A huge number of electricity consumers across the 36 states and the FCT are still unmetered by their respective DISCOs. This initiative by MAPCo will help bridge the existing gap, with more electricity consumers acquiring a prepaid meter and doing away with the controversial estimated billing.
N1.5trillion accumulated losses of NNPC, a serious going-concern risk – PWC, SIAO Partners
The auditors of NNPC have raised doubts over the inability of the Corporation to continue as a going concern following rising and humongous losses.
According to the recently published 2019 Audited Financial Statements, the Nigerian National Petroleum Corporation (NNPC) Group and Corporation had an accumulated loss of N1.9 trillion and N474 billion respectively. The Auditors of NNPC, made up of Pricewaterhouse Coopers, SIAO Partners, and Muhtari Dangana & Co. have raised serious doubts over the inability of NNPC to continue as a going concern following rising and humongous losses, resulting in the negative capital base.
In their report, the auditors disclosed that there is an existing material uncertainty that casts significant doubts on the ability of the NNPC to escape bankruptcy – as there are serious impairments on the company’s ability to generating sufficient revenues to meet its immediate obligations as at when due.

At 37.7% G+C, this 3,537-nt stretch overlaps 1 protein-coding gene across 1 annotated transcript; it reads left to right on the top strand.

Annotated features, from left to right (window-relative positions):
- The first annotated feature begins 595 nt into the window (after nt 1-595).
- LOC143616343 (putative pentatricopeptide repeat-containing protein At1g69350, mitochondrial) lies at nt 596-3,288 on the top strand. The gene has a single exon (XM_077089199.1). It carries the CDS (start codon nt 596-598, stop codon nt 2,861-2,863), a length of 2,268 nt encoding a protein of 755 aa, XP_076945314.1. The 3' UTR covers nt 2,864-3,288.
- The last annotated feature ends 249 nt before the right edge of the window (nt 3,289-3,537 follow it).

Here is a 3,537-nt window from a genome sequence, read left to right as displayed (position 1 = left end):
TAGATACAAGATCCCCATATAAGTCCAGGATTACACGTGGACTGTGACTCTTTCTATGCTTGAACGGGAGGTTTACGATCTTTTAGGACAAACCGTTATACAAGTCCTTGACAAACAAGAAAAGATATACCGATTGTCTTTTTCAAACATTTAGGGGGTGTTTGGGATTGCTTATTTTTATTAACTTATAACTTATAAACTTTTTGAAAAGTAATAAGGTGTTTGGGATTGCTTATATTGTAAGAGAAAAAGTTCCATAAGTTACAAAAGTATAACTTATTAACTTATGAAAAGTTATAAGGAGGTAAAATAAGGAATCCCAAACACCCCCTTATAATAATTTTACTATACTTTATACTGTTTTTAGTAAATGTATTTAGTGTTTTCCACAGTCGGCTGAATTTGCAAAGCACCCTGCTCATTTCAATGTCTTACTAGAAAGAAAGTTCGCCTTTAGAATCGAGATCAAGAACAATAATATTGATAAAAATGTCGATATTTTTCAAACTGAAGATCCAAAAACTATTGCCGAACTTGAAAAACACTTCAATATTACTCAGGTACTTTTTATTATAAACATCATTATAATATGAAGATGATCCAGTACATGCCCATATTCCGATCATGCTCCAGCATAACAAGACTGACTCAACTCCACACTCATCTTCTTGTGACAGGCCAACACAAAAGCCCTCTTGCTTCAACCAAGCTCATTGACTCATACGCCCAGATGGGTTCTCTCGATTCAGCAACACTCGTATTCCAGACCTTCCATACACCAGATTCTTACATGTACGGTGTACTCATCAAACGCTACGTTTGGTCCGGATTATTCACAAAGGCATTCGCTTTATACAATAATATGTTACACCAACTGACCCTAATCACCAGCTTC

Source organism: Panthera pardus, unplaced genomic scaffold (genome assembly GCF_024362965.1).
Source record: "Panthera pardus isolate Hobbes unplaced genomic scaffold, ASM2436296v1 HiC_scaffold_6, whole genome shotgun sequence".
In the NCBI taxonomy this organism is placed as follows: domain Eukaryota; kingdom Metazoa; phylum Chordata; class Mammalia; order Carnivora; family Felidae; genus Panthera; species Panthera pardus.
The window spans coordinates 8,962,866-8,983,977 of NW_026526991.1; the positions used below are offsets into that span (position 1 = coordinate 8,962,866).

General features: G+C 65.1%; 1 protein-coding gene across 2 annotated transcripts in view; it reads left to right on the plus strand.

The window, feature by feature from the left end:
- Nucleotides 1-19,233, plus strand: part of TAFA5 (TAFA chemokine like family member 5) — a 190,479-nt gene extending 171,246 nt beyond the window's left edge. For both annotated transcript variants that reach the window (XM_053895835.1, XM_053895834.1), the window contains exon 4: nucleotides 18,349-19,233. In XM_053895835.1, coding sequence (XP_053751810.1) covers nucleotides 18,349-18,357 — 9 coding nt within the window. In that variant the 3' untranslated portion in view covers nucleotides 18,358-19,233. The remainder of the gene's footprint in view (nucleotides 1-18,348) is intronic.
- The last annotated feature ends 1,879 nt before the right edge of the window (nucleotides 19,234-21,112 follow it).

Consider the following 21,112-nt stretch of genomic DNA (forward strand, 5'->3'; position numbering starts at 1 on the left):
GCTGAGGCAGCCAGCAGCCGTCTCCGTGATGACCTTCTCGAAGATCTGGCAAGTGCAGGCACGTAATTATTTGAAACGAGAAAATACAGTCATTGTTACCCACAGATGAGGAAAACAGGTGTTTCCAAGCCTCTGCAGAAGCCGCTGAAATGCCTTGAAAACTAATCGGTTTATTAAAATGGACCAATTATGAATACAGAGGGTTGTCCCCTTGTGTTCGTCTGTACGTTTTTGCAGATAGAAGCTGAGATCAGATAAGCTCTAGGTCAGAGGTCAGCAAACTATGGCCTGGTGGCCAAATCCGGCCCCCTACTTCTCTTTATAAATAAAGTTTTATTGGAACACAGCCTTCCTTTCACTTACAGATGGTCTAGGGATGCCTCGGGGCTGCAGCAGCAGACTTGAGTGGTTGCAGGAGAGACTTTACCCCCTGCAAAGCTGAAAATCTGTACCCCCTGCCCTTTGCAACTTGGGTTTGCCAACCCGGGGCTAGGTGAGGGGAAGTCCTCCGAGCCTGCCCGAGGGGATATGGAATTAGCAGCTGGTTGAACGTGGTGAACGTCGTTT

What you should know
- In its joint report to the stakeholders, the auditors gave an unmodified opinion and drew attention to the fact that the NNPC Group and Corporation recorded net losses of N1.8 billion and N107.8 billion respectively in 2019, compared to N803.1 billion and N254 billion in 2018 respectively. While its current liabilities exceed its current assets by N4.4 trillion and N1.1 trillion for the Group and Corporation respectively, compared to N3.3 trillion and N968.7 billion in 2018 respectively.